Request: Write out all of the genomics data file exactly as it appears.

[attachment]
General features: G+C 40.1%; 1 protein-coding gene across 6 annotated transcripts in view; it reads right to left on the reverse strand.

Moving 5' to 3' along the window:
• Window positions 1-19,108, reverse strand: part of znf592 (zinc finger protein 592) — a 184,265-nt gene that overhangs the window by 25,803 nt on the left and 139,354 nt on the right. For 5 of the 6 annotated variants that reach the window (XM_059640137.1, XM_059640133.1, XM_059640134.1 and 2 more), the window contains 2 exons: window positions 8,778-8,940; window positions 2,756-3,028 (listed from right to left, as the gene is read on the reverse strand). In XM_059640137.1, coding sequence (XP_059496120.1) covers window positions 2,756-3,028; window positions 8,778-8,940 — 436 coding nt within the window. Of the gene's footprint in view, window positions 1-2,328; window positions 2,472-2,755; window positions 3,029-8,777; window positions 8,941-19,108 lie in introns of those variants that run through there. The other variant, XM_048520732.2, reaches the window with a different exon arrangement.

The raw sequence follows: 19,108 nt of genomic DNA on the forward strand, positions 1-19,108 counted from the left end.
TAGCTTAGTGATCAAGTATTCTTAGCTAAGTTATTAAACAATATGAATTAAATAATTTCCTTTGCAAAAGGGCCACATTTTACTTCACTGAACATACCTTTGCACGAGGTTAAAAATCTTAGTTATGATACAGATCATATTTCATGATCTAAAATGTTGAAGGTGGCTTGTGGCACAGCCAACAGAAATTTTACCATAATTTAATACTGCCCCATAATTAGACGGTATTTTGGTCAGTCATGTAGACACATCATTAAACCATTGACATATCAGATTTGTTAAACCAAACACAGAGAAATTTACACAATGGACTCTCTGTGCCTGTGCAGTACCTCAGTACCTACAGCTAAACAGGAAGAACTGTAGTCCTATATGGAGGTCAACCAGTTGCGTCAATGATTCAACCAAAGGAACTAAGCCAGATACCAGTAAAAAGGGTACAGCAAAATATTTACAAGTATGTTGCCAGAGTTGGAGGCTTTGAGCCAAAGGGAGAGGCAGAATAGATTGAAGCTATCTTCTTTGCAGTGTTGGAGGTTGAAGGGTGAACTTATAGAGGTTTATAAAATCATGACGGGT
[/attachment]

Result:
General features: G+C 40.1%; 1 protein-coding gene across 6 annotated transcripts in view; it reads right to left on the reverse strand.

Moving 5' to 3' along the window:
• Window positions 1-19,108, reverse strand: part of znf592 (zinc finger protein 592) — a 184,265-nt gene that overhangs the window by 25,803 nt on the left and 139,354 nt on the right. For 5 of the 6 annotated variants that reach the window (XM_059640137.1, XM_059640133.1, XM_059640134.1 and 2 more), the window contains 2 exons: window positions 8,778-8,940; window positions 2,756-3,028 (listed from right to left, as the gene is read on the reverse strand). In XM_059640137.1, coding sequence (XP_059496120.1) covers window positions 2,756-3,028; window positions 8,778-8,940 — 436 coding nt within the window. Of the gene's footprint in view, window positions 1-2,328; window positions 2,472-2,755; window positions 3,029-8,777; window positions 8,941-19,108 lie in introns of those variants that run through there. The other variant, XM_048520732.2, reaches the window with a different exon arrangement.

The raw sequence follows: 19,108 nt of genomic DNA on the forward strand, positions 1-19,108 counted from the left end.
TAGCTTAGTGATCAAGTATTCTTAGCTAAGTTATTAAACAATATGAATTAAATAATTTCCTTTGCAAAAGGGCCACATTTTACTTCACTGAACATACCTTTGCACGAGGTTAAAAATCTTAGTTATGATACAGATCATATTTCATGATCTAAAATGTTGAAGGTGGCTTGTGGCACAGCCAACAGAAATTTTACCATAATTTAATACTGCCCCATAATTAGACGGTATTTTGGTCAGTCATGTAGACACATCATTAAACCATTGACATATCAGATTTGTTAAACCAAACACAGAGAAATTTACACAATGGACTCTCTGTGCCTGTGCAGTACCTCAGTACCTACAGCTAAACAGGAAGAACTGTAGTCCTATATGGAGGTCAACCAGTTGCGTCAATGATTCAACCAAAGGAACTAAGCCAGATACCAGTAAAAAGGGTACAGCAAAATATTTACAAGTATGTTGCCAGAGTTGGAGGCTTTGAGCCAAAGGGAGAGGCAGAATAGATTGAAGCTATCTTCTTTGCAGTGTTGGAGGTTGAAGGGTGAACTTATAGAGGTTTATAAAATCATGACGGGT